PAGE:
Tuesday, December 10, 2013

Last Concise Writing Exercise!

There was a big basketball game in the gym at the high school last night. My niece played, and she did wonderfully.  Seven baskets were made by her, and with the last one, the game was won. There were college recruiters there, so I was especially happy for her. After the game had been won, there were shouts and tears, and the girls were all so excited.

Tuesday, November 19, 2013

Andi's Hunting Blog


To just see the pictures of the deer click on "My Journey" then scroll all the way to the bottom

Thursday, November 14, 2013

Iconic photos

Chapter 4 Jones & Hafner

Traditional reading styles are interesting when applied to online spaces. The concept of given information and new information really make me want to reconsider my blog's layout. I have a huge section of text in the middle, with no information sorted between the left and the right. It's a space that is rooted in a paper reading style, rather than an online space. This text really changed the way I thought about writing online.

I also thought the way that advertisements on websites that seek to sell things work was brilliant. I do want to know if this trend in design was because of research into psychology or if one site created it popular and others copied until humans were just so used to the formatting that we just expected to read things in this formatting. The example of Chanel's website was helpful to visualizing everything. It really exemplified the difference between ideal and real.

The idea of framing a video to attract interest is really interesting to me, especially given that in my literacy and technology class we are extensively discussing camera shots and how the audience will interpret things differently based off of these shots. Our argument is truly multimodal because we now have to consider tone, image, language, narration, text, speed, lighting, and camera shots. All of qualities need to be ideal to portray our message accurately.

Chapter 4: Multimodality

In Chapter 4, Jones and Hafner explain multimodality and its forms on the web. I found some interesting things when considering what websites use multimodality to their advantage.

Wikipedia: A very textbook-style website where text is rampant and images are only there to provide examples or scenery of the topic. There is also audio from time to time. Simple, yet effective.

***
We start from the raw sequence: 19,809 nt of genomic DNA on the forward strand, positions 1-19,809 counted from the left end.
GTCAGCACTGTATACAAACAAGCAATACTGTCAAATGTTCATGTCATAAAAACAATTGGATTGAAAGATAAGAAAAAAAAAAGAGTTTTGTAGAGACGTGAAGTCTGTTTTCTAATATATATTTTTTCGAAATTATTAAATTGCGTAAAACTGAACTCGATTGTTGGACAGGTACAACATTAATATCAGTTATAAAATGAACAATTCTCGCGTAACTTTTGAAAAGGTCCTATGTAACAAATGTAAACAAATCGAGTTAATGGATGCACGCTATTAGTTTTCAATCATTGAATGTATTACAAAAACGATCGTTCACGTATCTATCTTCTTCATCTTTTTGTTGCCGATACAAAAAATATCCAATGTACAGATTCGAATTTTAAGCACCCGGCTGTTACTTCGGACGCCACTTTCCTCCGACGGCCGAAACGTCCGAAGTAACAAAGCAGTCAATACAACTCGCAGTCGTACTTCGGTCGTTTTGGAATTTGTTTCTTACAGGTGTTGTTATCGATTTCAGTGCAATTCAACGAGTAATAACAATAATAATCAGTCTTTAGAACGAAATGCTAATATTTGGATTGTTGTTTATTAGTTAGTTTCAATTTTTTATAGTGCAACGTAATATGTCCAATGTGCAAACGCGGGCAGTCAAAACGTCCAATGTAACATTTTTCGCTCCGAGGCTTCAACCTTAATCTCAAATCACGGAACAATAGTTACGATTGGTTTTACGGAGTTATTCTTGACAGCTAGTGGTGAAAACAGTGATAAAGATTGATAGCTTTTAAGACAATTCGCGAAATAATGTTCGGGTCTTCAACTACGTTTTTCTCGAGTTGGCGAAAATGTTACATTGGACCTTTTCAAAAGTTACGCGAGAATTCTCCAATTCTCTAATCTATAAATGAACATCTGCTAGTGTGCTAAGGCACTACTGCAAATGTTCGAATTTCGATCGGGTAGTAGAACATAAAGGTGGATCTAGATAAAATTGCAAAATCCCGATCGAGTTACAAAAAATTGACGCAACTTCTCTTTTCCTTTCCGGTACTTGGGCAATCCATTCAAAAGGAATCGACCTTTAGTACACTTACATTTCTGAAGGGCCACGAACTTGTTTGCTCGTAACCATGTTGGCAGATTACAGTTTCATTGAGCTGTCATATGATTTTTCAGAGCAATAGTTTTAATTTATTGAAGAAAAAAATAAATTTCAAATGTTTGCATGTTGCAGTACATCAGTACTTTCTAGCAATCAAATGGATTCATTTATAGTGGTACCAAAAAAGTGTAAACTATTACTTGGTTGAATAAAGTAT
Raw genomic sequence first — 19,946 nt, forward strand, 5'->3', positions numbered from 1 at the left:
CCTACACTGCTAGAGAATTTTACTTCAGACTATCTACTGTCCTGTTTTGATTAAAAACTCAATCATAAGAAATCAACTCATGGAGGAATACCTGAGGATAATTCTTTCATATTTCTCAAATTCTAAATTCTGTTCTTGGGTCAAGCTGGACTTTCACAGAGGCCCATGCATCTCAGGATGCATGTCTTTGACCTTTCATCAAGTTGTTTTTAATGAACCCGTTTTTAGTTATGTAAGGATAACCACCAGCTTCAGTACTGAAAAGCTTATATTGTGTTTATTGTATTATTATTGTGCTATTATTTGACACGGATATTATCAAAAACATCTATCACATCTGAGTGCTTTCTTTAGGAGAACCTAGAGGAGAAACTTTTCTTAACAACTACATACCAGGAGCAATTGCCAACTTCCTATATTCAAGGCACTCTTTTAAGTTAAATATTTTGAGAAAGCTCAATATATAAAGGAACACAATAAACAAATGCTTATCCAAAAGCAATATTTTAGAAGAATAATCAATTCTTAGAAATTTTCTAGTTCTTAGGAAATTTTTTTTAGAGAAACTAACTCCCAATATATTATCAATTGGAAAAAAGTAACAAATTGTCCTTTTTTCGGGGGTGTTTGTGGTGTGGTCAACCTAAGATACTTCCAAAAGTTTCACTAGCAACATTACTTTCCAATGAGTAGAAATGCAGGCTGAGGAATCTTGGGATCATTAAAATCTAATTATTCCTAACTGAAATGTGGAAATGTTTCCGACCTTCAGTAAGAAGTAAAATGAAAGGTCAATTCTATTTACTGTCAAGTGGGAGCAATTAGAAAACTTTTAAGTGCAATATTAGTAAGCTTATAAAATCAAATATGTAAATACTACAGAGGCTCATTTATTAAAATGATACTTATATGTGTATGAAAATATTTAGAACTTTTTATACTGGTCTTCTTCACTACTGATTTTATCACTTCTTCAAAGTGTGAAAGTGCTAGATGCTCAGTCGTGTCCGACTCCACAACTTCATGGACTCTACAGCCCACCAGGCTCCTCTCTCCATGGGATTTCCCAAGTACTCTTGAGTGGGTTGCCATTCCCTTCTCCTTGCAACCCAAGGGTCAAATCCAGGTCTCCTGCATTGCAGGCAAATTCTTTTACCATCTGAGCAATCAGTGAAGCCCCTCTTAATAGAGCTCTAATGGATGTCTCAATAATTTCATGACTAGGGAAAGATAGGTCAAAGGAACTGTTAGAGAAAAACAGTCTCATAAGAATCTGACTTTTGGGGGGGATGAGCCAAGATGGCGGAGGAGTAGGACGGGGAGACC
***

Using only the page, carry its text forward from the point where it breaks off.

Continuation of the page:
Youtube: Purely audial and visual. Text is there for description and commenting, both of which are limited.

Reddit: Another text-dominant site where in comments and stories, users can get lost in walls of words and is very conversation-based. A lot of reflection on other semiotic modes is done in the comment section. However, style of text can be manipulated to reflect tone of voice.

Facebook/Twitter: A very social gateway to multimodality. Driven by status updates and photo-sharing, these social outlets are about as passive as multimodality can get.

Blogger: A solid combination of text and audial/visual accompany. Blogger is what I consider an ideal form of multimodality.

What I found about the uses of multimodality is that it isn't exactly the whole package of text, audio, visual, and input every time. Certain sites flourish in making their sites very strict and to the point, while others just present the content right in your face.

Martonis Chapter Four

The majority of the information in the chapter on multimodality was already known to me.  I did find the section of how Western cultures read interesting and useful.  I did not consciously recognize that given information was on the left and new information provided on the right.  This makes sense because of the way traditional texts are read, but I will be able to use this information when organizing my blog.  I also must wonder how a reader is affected if the roles are reversed.  Does this grab attention or confuse and put off the audience? 
I also thought it was intriguing to think about the real versus ideal in the presentation of ideas.  I never questioned why the log in was at the top right corner, nor did I ever think it was a subliminal tactic used to get more people to sign up for the website.  When designing my blog I will be able to use this information to try and gain more followers and responses.
The section about appealing to emotions and visual arguments will be extremely useful when I go to create my video.  I have been thinking a lot about what tactic I would like to use, and if I can manage to pull in both an emotional appeal and a video sequence I think I will be able to create a strong video.